Asomugha to Mouth should consider renaming the team "Learning Experience," because that's what this draft was. Picking eighth, Asomugha to Mouth bumbled their way through their picks, leading to a projected finish of seventh in Stupid loser League with a record of 5-9-0 (1,524 points). They clearly wanted to put together a wide receiver corps early, using three of their first five selections on DeAndre Hopkins (second round), Brandin Cooks (third round), and Sammy Watkins (fifth round). They also built one of the most prolific groups of RBs in the league, as they added Ezekiel Elliott, Jamaal Charles, and Thomas Rawls.
Asomugha to Mouth will need to plan ahead for Week 9, as their top two projected scorers (Carson Palmer and Kirk Cousins) will have a bye week. Looking at the entire season, they have one of the toughest schedules. Along with the second-most grueling overall schedule, both the first four games and last four games of the season are about league-average difficulty for Asomugha to Mouth.
Brett Favre is Just a Phone Call Away
Asomugha to Mouth grabbed a couple of QBs (Carson Palmer and Kirk Cousins) that'll both be on bye in Week 9, and will be looking for a signal-caller. You can call Brett, but texting him isn't exactly recommended.
Good Luck With That One!
Asomugha to Mouth will have some intriguing decisions to make each week at WR, with a narrow projected points difference between their third- (Sammy Watkins), fourth- (Jeremy Maclin), and fifth-ranked (Donte Moncrief) wideouts.
Strength in Numbers
RB is the best position for Asomugha to Mouth, though DEF and WR are also stronger-than-average.
Show Some ID
Asomugha to Mouth isn't afraid to rob the cradle, drafting the youngest team in the league with an average of just 5.3 years of NFL experience.
May The Odds Be Ever In Your Favor
Asomugha to Mouth might need to consult a fortune teller each week. Their top-drafted QB (Carson Palmer) and second-drafted QB (Kirk Cousins) have similar seasonal point projections.
Asomugha to Mouth minimized risk by choosing six consistent players among their 15 picks.
He's a Touchy, Feely Kind of Guy
- E. Elliott, RB
- Round 1, Pick 8
With 321 touches, Ezekiel Elliott is projected to rank third in the NFL in that category. How touching, Asomugha to Mouth.
Diagnosis: more DeAndre!
- D. Hopkins, WR
- Round 2, Pick 9
Hopkins' breakout was just what the doctor ordered for fantasy owners last year. Only Devonta Freeman and Tom Brady appeared more often on championship rosters than Houston's star WR.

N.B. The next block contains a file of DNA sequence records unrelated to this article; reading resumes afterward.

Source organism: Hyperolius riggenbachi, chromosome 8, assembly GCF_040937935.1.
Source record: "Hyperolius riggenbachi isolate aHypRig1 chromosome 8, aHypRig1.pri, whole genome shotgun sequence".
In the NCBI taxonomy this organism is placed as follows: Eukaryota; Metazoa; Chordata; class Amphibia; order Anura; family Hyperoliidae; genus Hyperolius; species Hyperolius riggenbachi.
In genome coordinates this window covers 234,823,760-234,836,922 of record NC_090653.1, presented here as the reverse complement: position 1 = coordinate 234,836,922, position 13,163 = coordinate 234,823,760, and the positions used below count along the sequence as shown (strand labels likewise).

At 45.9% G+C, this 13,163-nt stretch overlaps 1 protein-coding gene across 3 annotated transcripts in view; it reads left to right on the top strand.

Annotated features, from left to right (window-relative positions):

Feel the Rhythm, Feel the Rhyme
- Jamaal Charles, RB
- Round 4, Pick 25
Get on up, it's Jamaal Charles time! He's predicted to run cool this season with 209 projected points.
- Sammy Watkins, WR
- Round 5, Pick 40
Asomugha to Mouth chose a WR who's highly likely to turn a deep ball into TD gold. Sammy Watkins is projected to rank fifth among NFL WRs in plays over 40 yards with 5.9 and TDs over 40 yards with 2.2.
A Big, Reliable Threat
- Jordan Reed, TE
- Round 6, Pick 41
Jordan Reed ranks third in the Stupid loser League among TEs with 145 projected fantasy points.
Asomugha to Mouth has one weak area, K, that they may want to improve.
- Chris Boswell
- Rank 223, ADP 105
- Nick Folk
- Rank 226, ADP 122
- Josh Brown
- Rank 228, ADP 136
- Cairo Santos
- Rank 231, ADP 142
Bye Week Points LostPoints
Each bar represents the total projected season points for each player that's on bye that week. This chart shows any potential bye week issues.
Pick Number Minus ADPPick Number
Bars above zero indicate a pick was selected later than a player's ADP. Bars below zero show players that were taken earlier than their ADP.
Avg Points by Position vs LeagueTeam League
The average projected points for all the players at each position versus the average projected points for all players at that position in the league.
Schedule by Opponent PointsWeek
Week-by-week schedule with each opponent's projected season points. This chart shows any difficult or easy stretches in the schedule.
How We Grade
Draft grades are based strictly on teams' draft performances. This is calculated by counting the number of fantasy points teams are projected to score over the course of the season using their optimal line-ups. The grades do not take schedule into account. Because of bye weeks and other variables it is possible to earn a high grade yet be projected to finish in the middle of the pack. The opposite is also true. Bottom line: Fantasy Football is like the real game. You can draft the greatest talent in the world but you still need to manage your team every week to get the most out of that talent. As a wise man once said, "On any given Sunday..."